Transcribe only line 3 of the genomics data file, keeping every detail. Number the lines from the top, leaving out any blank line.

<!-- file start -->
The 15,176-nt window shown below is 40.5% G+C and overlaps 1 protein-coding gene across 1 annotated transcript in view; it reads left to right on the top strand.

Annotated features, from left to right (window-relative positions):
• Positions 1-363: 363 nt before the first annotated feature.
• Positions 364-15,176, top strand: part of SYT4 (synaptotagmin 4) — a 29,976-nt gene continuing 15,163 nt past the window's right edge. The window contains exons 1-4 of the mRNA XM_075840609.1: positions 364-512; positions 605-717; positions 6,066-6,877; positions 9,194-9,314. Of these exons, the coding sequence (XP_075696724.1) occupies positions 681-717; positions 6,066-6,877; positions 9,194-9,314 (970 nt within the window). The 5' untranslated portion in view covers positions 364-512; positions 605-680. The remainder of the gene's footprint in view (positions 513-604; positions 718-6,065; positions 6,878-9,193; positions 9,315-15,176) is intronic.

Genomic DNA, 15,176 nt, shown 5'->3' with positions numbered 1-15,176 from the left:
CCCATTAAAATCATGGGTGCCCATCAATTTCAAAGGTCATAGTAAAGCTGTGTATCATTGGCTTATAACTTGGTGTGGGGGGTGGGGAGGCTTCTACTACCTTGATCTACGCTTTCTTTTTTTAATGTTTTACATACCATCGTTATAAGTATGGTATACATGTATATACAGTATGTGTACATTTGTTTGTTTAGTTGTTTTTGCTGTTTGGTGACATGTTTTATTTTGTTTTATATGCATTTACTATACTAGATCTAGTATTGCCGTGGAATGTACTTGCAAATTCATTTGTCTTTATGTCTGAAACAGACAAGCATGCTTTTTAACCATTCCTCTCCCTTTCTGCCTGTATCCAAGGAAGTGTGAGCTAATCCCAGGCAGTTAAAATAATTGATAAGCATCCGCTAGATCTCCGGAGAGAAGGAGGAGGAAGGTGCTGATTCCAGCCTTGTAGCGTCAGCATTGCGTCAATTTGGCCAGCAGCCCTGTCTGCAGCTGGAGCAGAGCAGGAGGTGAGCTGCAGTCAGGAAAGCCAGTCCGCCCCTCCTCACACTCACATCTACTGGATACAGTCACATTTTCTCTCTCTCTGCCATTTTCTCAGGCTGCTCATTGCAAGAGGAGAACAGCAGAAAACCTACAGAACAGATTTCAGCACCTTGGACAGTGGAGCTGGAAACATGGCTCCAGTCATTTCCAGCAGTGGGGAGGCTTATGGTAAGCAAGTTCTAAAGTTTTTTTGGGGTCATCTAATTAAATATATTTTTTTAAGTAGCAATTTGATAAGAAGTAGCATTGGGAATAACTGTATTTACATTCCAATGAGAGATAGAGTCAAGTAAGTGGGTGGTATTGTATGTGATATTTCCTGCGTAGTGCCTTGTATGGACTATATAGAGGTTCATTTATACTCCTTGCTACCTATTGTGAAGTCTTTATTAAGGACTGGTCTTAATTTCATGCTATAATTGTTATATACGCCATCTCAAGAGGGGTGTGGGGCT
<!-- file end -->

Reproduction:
• Positions 1-363: 363 nt before the first annotated feature.